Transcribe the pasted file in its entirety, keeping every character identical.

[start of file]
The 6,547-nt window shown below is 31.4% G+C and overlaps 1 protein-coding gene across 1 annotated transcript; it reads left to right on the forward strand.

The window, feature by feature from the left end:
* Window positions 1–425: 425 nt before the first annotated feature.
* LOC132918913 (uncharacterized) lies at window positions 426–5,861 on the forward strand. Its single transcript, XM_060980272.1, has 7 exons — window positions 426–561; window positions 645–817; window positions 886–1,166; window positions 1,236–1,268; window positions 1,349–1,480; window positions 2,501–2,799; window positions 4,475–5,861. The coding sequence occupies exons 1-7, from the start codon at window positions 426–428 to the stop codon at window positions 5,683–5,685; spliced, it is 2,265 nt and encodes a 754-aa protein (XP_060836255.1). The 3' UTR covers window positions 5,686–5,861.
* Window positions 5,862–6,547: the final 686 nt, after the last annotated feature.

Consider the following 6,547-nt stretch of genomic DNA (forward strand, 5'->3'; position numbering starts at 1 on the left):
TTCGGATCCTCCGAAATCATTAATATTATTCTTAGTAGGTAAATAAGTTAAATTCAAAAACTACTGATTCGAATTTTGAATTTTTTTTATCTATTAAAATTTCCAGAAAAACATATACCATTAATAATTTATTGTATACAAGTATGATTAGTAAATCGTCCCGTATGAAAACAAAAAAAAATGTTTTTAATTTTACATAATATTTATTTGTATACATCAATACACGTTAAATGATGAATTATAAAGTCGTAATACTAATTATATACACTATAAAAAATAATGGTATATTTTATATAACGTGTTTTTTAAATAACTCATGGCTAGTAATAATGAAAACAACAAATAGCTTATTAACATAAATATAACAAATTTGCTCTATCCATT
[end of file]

The 6,547-nt window shown below is 31.4% G+C and overlaps 1 protein-coding gene across 1 annotated transcript; it reads left to right on the forward strand.

The window, feature by feature from the left end:
* Window positions 1–425: 425 nt before the first annotated feature.
* LOC132918913 (uncharacterized) lies at window positions 426–5,861 on the forward strand. Its single transcript, XM_060980272.1, has 7 exons — window positions 426–561; window positions 645–817; window positions 886–1,166; window positions 1,236–1,268; window positions 1,349–1,480; window positions 2,501–2,799; window positions 4,475–5,861. The coding sequence occupies exons 1-7, from the start codon at window positions 426–428 to the stop codon at window positions 5,683–5,685; spliced, it is 2,265 nt and encodes a 754-aa protein (XP_060836255.1). The 3' UTR covers window positions 5,686–5,861.
* Window positions 5,862–6,547: the final 686 nt, after the last annotated feature.

Consider the following 6,547-nt stretch of genomic DNA (forward strand, 5'->3'; position numbering starts at 1 on the left):
TTCGGATCCTCCGAAATCATTAATATTATTCTTAGTAGGTAAATAAGTTAAATTCAAAAACTACTGATTCGAATTTTGAATTTTTTTTATCTATTAAAATTTCCAGAAAAACATATACCATTAATAATTTATTGTATACAAGTATGATTAGTAAATCGTCCCGTATGAAAACAAAAAAAAATGTTTTTAATTTTACATAATATTTATTTGTATACATCAATACACGTTAAATGATGAATTATAAAGTCGTAATACTAATTATATACACTATAAAAAATAATGGTATATTTTATATAACGTGTTTTTTAAATAACTCATGGCTAGTAATAATGAAAACAACAAATAGCTTATTAACATAAATATAACAAATTTGCTCTATCCATT